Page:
Muhammad Ali, the man once as famous for his sharp tongue as he was for his ferocious fists, now has difficulty speaking due to his ongoing fight with Parkinson’s disease.
The boxing legend, 72, who has been battling debilitating Parkinson’s disease for years, has become increasingly frail and is now largely housebound. And fresh health fears were sparked after he was too ill to attend the premiere of a new movie about his life last week and could not take part in any of the filming.
Speaking at the screening of I Am Ali in Hollywood, his brother Rahman, 71, told the Sunday People: ‘I have not been able to talk to my brother about this because he is sick.
‘He doesn’t speak too well. But he is proud that we are here for him. He has given this film his blessing.’
The film is a closer look at Ali’s family life and, according to Hind’s report, also includes excerpts from former boxers like George Foreman and Mike Tyson. Sadly, Ali has not yet been able to see the film.
While the film looks like a fascinating and touching look back at the life of one of the most impactful public figures of the 20th century, it’s difficult to hear of Ali’s health deteriorating at the same time.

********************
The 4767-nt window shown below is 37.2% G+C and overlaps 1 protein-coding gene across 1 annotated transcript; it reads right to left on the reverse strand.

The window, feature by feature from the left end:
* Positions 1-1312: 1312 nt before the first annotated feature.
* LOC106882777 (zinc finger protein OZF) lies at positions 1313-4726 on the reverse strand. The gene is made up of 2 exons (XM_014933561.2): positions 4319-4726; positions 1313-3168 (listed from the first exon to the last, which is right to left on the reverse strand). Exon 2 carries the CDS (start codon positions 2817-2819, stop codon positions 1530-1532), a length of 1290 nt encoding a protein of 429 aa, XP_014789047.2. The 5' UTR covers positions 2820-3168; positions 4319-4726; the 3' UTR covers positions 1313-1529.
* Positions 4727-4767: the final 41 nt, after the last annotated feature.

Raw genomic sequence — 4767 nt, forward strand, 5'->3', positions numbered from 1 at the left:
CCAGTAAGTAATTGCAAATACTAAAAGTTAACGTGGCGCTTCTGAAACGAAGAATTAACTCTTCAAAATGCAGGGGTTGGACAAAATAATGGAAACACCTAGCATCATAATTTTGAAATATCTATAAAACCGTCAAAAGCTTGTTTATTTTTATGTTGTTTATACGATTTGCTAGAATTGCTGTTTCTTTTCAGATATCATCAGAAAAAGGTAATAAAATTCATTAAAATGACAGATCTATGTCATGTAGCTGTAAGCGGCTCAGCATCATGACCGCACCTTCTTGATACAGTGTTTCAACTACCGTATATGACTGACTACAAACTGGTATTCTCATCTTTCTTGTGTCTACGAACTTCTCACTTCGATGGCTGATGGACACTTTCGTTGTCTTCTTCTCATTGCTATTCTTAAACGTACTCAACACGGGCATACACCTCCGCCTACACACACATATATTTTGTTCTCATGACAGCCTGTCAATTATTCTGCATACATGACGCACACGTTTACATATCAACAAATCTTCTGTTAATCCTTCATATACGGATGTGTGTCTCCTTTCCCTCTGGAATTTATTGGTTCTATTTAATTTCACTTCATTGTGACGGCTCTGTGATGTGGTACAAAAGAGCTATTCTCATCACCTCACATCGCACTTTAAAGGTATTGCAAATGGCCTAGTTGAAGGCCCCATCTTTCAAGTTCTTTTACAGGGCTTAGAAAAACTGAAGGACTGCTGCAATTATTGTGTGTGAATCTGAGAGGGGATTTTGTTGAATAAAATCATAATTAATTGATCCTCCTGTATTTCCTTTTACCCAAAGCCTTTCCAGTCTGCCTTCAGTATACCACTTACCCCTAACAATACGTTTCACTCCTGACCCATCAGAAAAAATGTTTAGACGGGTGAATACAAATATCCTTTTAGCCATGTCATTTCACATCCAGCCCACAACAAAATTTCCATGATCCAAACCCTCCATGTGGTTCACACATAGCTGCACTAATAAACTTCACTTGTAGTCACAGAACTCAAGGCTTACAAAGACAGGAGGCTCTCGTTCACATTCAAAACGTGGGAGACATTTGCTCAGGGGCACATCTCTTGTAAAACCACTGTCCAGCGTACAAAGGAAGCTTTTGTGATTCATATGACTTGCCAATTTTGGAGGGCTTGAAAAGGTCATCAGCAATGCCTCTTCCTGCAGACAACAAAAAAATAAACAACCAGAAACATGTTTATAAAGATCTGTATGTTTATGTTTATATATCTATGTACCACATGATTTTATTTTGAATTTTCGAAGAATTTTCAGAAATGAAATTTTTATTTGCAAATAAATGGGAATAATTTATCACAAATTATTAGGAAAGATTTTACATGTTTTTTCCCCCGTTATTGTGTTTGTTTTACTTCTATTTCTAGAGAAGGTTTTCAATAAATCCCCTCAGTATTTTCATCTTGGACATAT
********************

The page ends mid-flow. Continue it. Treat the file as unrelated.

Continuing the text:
A person who once seemed larger than life as a younger man, Ali’s public appearances have now become rather rare, highlighted by his presence in the 2012 Opening Ceremony at the London Olympics.
But a film being released about his life at this time is also a reminder that Ali’s legacy is not his ongoing battle with Parkinson’s.
What we’ll remember is his gold medal and his fights against Joe Frazier. We’ll remember him triumphing over Sonny Liston and George Foreman, or being needled by Howard Cosell. We’ll remember him changing his name from Cassius Clay for religious reasons. We’ll remember him refusing to fight in Vietnam and standing by the decision, even when he was arrested.
And of course, we’ll remember “Float like a butterfly, sting like a bee.”
Parkinson’s disease has taken a lot from Ali. What it can’t take is his legacy.